The long-struggling housing market is finally showing signs of recovery, giving many homeowners more equity in their properties. This encouraging trend is likely prompting more pre-retirees to consider if, and how home equity can be turned into a source of cash to help fund their retirement. There…
We all know that the end of March 2013 meant that end of the traditional fixed rate reverse mortgage program. There are different reasons why this was done, but the biggest was the FHA is loosing money and this was one of a couple ways to help. Now without this program seniors are left with only one way to qualify for close to the same amount of money they would have just a few months ago; it is the traditional adjustable rate reverse.
Fixed vs. Adjustable
The reason why the old fixed rate program was so popular was because it was a fixed rate. Seniors today lived though the 70's and 80's and the crazy high mortgage interest rates and when you say adjustable the only thing most people think is adjusting UP. While rates going up is not always the case, it is pretty easy to guess that because we are currently at historic lows, up is the only likely place for rates to go long term.
The nice thing about the reverse mortgage is the rates of tomorrow don't matter the same way to you once you have closed on the loan because you have no payment. Rates could skyrocket (although there are now caps in place to limit how high they can go with your loan) but increasing rates would not affect the money you have coming to you from the reverse mortgage; rising rates just effect the remaining equity you have in your home. If you are planning on living in your home until you die then an adjustable rate should not matter to you at all. If you are set on leaving your home with some equity to your family if possible, then you may want to consider the saver program where a fixed rate is still possible.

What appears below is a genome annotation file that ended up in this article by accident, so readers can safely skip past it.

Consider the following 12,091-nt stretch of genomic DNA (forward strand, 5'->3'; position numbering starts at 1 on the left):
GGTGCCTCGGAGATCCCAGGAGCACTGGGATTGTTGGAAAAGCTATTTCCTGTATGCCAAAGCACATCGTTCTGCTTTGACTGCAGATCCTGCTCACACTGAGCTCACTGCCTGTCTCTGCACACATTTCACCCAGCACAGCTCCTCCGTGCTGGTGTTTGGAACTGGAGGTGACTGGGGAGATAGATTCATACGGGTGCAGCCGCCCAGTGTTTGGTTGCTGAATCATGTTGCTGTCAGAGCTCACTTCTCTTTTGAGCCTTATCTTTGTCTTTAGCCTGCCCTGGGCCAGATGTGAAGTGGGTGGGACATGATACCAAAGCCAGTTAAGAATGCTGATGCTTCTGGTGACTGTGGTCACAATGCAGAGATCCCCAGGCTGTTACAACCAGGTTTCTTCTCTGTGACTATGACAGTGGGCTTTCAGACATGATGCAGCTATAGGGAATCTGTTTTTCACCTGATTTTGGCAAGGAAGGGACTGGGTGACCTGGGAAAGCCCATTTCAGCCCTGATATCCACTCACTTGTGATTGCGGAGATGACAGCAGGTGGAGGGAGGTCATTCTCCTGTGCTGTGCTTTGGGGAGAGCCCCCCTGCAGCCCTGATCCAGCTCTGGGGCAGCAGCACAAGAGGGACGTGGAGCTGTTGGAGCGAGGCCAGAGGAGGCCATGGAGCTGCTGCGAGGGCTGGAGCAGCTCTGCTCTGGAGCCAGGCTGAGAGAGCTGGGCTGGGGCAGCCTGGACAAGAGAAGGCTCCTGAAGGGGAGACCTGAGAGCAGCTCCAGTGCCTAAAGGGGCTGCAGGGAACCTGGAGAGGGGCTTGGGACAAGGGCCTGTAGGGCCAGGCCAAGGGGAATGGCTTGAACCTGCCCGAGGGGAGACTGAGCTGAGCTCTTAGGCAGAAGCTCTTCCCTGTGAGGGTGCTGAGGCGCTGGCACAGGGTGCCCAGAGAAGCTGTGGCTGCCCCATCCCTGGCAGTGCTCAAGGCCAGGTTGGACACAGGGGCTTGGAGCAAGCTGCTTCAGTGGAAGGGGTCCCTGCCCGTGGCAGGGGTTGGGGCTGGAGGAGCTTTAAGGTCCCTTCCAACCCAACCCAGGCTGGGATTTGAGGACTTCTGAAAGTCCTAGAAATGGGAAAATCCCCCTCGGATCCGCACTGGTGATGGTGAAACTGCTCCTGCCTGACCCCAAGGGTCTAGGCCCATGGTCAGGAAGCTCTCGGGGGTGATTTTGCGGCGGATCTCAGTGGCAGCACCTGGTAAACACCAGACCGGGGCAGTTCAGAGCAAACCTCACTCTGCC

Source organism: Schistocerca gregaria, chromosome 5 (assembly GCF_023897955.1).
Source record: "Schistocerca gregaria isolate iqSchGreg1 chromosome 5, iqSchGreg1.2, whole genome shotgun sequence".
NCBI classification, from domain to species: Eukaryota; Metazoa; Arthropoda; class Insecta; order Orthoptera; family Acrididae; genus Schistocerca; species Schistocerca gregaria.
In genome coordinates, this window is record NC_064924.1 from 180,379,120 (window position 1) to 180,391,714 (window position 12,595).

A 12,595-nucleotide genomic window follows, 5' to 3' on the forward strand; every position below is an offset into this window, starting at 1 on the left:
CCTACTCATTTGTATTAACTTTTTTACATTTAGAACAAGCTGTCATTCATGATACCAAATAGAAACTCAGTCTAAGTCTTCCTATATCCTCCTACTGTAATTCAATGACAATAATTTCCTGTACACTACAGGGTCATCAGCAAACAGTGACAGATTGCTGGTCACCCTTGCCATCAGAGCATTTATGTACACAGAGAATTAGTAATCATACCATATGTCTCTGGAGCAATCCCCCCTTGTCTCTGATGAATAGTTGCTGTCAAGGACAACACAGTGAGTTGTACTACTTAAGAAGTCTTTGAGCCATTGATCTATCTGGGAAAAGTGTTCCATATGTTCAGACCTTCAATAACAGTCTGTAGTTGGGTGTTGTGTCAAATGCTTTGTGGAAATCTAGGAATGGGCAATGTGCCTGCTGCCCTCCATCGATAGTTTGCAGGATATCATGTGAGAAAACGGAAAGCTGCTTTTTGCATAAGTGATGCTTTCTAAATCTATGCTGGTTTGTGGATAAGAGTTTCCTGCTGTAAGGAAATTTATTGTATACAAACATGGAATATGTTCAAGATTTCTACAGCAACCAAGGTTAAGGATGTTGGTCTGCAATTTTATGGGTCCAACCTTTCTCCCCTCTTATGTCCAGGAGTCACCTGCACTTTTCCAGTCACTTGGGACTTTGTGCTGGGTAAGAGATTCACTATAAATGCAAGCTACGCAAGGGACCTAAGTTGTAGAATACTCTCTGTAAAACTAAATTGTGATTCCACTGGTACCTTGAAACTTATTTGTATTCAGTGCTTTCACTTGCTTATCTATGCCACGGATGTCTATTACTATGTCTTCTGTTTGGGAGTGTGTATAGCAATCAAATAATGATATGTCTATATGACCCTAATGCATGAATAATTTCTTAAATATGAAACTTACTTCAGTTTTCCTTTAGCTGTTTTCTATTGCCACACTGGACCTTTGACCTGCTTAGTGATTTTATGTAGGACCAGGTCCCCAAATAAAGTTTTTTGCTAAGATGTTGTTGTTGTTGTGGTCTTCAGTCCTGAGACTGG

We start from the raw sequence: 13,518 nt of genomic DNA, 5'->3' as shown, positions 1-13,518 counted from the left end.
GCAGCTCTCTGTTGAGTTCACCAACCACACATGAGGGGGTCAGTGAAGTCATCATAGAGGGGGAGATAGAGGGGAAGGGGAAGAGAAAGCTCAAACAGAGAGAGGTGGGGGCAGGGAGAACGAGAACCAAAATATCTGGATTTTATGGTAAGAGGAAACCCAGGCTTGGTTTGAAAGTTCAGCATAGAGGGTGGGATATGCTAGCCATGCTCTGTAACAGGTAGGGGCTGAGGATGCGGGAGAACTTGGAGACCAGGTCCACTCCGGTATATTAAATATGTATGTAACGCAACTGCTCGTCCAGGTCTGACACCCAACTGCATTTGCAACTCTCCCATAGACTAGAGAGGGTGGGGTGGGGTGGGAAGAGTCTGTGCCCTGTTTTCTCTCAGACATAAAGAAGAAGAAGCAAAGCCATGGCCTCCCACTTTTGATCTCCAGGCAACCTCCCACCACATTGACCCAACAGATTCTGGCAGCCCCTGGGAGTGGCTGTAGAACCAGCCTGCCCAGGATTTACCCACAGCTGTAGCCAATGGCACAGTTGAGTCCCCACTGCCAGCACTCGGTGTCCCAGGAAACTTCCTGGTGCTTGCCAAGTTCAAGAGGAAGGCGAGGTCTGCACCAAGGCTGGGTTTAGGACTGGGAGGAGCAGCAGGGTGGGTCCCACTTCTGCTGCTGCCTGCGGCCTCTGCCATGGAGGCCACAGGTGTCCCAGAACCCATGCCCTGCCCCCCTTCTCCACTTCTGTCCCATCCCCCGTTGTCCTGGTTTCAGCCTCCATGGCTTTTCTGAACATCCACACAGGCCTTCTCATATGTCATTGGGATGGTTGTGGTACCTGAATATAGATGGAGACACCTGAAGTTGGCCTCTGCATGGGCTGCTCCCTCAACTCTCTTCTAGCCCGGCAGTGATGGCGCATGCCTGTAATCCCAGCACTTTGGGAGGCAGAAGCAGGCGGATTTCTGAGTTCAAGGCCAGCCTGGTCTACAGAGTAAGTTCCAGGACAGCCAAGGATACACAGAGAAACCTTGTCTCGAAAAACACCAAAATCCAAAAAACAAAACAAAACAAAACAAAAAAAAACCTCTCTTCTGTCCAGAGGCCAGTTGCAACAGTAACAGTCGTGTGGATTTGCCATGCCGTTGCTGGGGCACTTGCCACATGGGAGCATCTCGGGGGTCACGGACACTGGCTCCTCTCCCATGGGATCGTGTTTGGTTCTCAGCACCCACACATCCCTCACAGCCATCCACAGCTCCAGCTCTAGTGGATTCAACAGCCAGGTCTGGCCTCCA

Besides the adjusting interest rate there are a few differences you should be aware of compared to the fixed rate program. With the fixed rate you were required to take your proceeds in a lump sum; the adjustable loan gives you options to take it all at once, put the money in a line of credit, turn the money into a monthly payment, or a combination of all 3.
The line of credit option is an increasingly popular option for seniors because like any credit line, you only pay interest on the money you borrow. Another advantage of the line of credit is the line grows the longer you have it. There is some crazy formula that is used to determine the growth rate, but it is similar to a cost of living increase with social security, the line gets a little bigger each year. One downside with the line of credit is you still don't have all your money, your not totally in control. If the economy takes a nosedive the bank can just freeze the line...then what good it it to you?
The monthly payment used to be the most popular way reverse mortgage proceeds were taken by borrowers. This option has declined in popularity as more and more people want to be in control of their money and not have to rely on the bank to send them a little bit every month.
The last way and still the most popular way to get your reverse mortgage proceeds is the lump sum. By taking the lump sum you get all your money now and then are in control to use it how and when you want.
So there you have it. The adjustable rate reverse mortgage is now the only way to qualify for the most money. There are a few more moving parts to this loan, but it shouldn't be something to be scared of or shy away from. If you are in the market for a reverse mortgage this option should be considered every bit as much as the fixed rate loan was.